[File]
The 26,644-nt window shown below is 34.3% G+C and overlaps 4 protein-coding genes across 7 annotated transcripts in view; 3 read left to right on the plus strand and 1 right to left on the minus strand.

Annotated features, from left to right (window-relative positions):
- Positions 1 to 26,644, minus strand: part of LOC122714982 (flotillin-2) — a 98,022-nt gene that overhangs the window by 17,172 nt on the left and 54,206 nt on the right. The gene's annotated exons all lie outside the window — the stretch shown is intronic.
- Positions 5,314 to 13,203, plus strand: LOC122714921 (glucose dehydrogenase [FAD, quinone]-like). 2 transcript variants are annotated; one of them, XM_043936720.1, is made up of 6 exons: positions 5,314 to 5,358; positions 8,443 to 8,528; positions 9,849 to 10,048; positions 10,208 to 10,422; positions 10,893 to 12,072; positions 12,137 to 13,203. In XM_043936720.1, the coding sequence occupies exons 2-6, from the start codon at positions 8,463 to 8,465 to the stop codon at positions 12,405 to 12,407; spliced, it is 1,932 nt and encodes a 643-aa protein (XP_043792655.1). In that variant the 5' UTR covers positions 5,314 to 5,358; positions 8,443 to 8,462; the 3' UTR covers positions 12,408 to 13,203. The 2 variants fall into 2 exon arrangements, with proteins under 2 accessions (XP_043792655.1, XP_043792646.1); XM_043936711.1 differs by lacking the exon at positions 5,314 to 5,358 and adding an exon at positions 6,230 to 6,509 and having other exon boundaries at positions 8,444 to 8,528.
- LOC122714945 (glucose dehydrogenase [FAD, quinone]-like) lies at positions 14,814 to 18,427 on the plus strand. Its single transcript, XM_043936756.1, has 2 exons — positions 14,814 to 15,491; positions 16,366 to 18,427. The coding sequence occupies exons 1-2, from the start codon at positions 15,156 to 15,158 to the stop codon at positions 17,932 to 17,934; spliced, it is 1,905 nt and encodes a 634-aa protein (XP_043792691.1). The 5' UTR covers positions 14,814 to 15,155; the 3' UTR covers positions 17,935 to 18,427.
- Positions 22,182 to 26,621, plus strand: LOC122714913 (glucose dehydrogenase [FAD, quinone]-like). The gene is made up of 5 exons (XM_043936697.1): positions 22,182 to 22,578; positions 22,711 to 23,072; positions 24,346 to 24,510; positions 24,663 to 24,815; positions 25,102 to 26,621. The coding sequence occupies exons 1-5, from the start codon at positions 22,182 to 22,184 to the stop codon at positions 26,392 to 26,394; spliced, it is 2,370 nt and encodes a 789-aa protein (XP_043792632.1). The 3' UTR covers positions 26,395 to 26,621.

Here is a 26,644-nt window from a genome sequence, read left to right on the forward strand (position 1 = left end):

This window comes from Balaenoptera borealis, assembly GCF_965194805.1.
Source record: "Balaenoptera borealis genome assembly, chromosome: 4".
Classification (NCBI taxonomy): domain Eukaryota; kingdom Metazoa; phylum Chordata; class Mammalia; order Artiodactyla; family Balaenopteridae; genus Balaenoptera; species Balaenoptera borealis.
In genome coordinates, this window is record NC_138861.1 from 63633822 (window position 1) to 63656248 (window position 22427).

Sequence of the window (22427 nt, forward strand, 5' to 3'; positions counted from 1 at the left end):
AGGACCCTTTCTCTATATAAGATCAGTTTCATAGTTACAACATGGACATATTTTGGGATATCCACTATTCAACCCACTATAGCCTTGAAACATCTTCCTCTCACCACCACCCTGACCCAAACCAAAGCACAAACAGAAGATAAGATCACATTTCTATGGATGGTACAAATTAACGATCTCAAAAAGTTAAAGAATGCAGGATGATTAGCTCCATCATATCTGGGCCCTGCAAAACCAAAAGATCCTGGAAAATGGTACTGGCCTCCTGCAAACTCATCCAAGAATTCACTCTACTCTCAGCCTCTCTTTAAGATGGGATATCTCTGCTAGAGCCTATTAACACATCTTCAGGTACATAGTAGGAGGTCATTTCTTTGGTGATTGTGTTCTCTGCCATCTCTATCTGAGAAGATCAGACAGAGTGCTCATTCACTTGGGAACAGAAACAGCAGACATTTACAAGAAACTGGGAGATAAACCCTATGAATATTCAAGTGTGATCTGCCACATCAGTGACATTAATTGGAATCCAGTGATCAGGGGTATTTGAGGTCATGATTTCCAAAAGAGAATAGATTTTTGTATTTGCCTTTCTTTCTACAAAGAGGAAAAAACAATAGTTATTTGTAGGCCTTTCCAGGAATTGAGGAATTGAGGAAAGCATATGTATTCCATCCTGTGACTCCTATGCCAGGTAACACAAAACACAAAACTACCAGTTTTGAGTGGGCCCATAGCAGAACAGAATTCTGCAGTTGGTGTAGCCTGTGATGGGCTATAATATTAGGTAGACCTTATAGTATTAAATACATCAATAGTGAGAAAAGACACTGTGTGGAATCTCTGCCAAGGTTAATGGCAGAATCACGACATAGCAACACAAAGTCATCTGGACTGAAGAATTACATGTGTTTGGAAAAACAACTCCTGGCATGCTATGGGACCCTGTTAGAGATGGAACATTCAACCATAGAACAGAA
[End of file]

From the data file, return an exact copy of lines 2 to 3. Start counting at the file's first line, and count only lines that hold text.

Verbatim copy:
Annotated features, from left to right (window-relative positions):
- Positions 1 to 26,644, minus strand: part of LOC122714982 (flotillin-2) — a 98,022-nt gene that overhangs the window by 17,172 nt on the left and 54,206 nt on the right. The gene's annotated exons all lie outside the window — the stretch shown is intronic.